"Light? I don't understand."

"In Denmark, the sun rises after eight in the morning and sets before four in the afternoon, so light is important in our Christmas traditions. Candlelight drives away the gloom and creates a warmth and coziness for many families during this cold and dark time of year. This last weekend my family gathered to light our first candle on the Advent wreath."

"Family is important to you?" She had to know.

"Very. And you?"

"My mother passed away when I was a little girl, and my father threw his heart and soul into the winery. I have an uncle, but he lives in New York. I grew up not knowing what a close family was like."

His compelling eyes riveted her to the spot as they hinted of sadness. He reached out and cupped her cheek, gently stroking her jaw with his thumb. "I'm sorry. You shouldn't be alone at Christmas."

"I'm used to the loneliness." She closed her eyes briefly, enjoying his touch far too much.

He drew close, pressing the length of his body against hers. Her pulse quickened even as a sense of caution flooded through her. She opened her eyes and placed her hand over his, while placing her other hand over his chest to stop him from drawing closer. Despite her attraction, she wasn't quite ready to allow a kiss.

He stared into her eyes, keeping his hand on her waist. "What's wrong?"

"Nothing." She hesitated. "Everything. You…" her voice trailed off. Silence grew between them. God, what had she been thinking? Was it possible to have a future with him?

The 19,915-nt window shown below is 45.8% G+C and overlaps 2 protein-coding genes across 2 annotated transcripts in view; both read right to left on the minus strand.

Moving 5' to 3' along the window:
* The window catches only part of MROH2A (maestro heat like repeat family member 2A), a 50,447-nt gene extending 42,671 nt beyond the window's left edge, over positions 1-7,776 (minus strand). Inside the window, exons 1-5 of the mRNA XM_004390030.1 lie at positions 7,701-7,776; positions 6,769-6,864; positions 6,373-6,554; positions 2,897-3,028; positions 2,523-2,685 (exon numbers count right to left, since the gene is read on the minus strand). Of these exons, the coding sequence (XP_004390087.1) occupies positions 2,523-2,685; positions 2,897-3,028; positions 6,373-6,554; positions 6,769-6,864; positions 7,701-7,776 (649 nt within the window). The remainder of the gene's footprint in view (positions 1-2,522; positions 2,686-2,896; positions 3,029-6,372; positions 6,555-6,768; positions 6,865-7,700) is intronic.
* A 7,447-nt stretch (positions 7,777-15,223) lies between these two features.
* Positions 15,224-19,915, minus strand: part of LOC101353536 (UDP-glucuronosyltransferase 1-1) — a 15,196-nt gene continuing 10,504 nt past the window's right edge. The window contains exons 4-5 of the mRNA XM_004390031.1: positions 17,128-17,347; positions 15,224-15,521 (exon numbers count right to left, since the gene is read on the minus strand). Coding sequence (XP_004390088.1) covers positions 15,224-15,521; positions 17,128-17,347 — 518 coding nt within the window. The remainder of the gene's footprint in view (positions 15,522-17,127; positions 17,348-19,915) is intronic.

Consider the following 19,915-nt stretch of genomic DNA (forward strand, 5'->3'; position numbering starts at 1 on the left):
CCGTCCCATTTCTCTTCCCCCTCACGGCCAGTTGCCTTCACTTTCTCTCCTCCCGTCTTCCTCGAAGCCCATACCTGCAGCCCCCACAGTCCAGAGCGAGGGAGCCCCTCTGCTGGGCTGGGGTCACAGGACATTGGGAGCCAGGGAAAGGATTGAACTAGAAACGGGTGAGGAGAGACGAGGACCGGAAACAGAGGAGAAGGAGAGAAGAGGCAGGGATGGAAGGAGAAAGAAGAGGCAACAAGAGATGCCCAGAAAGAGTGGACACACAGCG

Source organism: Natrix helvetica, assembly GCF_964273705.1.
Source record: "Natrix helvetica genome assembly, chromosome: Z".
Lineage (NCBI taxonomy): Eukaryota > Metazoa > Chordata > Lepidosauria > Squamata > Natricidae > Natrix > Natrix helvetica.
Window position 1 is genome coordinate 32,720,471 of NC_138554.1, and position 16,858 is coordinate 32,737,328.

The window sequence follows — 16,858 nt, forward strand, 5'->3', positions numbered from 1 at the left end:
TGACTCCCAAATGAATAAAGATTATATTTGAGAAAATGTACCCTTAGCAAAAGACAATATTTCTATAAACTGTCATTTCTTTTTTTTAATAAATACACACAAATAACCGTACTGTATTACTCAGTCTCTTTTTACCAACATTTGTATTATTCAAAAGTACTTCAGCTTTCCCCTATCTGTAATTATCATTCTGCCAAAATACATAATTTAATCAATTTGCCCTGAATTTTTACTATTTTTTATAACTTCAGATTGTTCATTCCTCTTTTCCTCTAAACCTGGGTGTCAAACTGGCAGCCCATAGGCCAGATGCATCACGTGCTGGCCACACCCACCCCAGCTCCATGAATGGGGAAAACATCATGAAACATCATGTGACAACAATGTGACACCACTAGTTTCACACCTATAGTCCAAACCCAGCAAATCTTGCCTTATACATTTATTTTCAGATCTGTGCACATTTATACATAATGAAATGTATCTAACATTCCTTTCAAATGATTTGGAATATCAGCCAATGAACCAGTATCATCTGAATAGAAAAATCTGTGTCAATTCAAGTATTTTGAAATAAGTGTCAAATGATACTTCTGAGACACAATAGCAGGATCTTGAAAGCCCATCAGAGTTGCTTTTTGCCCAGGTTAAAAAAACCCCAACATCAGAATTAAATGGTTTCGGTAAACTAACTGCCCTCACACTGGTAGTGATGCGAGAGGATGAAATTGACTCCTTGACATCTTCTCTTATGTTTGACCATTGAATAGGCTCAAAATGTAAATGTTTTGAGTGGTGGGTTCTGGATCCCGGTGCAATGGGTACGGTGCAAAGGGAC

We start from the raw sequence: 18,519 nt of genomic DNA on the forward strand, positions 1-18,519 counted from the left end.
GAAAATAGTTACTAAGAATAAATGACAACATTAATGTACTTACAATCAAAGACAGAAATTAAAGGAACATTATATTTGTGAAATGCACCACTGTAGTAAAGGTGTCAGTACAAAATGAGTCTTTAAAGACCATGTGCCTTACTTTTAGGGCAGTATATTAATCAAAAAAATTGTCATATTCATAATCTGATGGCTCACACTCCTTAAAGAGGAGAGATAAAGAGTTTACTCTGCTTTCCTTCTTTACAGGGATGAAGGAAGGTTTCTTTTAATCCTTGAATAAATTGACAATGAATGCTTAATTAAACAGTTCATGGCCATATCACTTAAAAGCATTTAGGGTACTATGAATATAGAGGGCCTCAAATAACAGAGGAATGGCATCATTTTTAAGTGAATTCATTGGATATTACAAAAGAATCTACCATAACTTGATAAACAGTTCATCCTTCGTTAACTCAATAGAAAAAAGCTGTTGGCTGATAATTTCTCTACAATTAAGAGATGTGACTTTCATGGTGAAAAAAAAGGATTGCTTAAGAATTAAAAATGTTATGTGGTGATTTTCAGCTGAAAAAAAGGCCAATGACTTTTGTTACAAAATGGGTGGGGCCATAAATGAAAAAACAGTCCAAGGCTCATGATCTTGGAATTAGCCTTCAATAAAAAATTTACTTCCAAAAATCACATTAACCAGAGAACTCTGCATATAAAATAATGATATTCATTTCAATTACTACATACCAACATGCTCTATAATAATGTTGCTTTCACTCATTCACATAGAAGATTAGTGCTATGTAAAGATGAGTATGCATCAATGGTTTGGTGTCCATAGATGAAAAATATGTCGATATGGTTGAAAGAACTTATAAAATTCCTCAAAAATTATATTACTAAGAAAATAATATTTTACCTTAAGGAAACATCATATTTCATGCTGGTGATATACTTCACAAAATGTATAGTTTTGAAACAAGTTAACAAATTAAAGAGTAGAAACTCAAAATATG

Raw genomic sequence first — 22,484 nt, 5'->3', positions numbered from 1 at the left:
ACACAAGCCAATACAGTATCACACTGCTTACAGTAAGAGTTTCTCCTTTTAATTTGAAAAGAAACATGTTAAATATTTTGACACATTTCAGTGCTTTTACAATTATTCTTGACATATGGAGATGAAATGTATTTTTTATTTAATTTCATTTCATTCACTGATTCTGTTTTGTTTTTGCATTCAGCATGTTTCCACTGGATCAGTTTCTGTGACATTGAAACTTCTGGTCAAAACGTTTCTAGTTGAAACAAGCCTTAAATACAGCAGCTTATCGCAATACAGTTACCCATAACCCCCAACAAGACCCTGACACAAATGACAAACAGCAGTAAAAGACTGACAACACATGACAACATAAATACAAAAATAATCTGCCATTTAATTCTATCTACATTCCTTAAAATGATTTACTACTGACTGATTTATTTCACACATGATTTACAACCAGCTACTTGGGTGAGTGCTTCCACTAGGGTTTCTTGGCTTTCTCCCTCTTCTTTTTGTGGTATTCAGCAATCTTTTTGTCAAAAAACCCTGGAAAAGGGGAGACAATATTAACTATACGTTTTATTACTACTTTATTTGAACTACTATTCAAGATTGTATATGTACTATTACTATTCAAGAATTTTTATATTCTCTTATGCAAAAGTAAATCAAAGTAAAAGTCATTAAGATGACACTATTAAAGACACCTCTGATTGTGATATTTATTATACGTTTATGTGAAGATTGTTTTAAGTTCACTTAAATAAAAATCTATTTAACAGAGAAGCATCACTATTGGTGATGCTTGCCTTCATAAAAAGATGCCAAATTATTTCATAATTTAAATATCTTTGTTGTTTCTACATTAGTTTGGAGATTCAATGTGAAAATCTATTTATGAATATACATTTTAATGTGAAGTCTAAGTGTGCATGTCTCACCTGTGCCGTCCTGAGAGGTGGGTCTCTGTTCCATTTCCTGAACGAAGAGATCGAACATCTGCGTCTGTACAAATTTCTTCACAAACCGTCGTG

BUY LINKS:

AMAZON EBOOK: http://www.amazon.com/2011-Christmas-Collection-Sensual-ebook/dp/B005Z8VOVG/ref=sr_1_1?s=digital-text&ie=UTF8&qid=1321936454&sr=1-1

BARNES & NOBLE NOOK: http://www.barnesandnoble.com/w/2011-christmas-collection-vtp-anthologies/1107079792?ean=2940032828143&itm=1&usri=2011+christmas+collection

SMASHWORDS: http://www.smashwords.com/books/view/99059


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8 comments:

  1. Thanks for sharing our Canadian Thanksgiving with the US Thanksgiving. I think many are not aware that we too have this celebration.

    I give of my time to others and an thankful when others can do the same for me.

    Your story sounds delightful...

    Happy Thanksgiving to all my US Friends as you celebrate this holiday may your table be plentiful and your blessings many.

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  2. What an interesting post. I never knew the exact origins of Thanksgiving. I used to always spent Colombus Day in Montreal with Candadian relatives and share their Thanksgiving in addition to ours.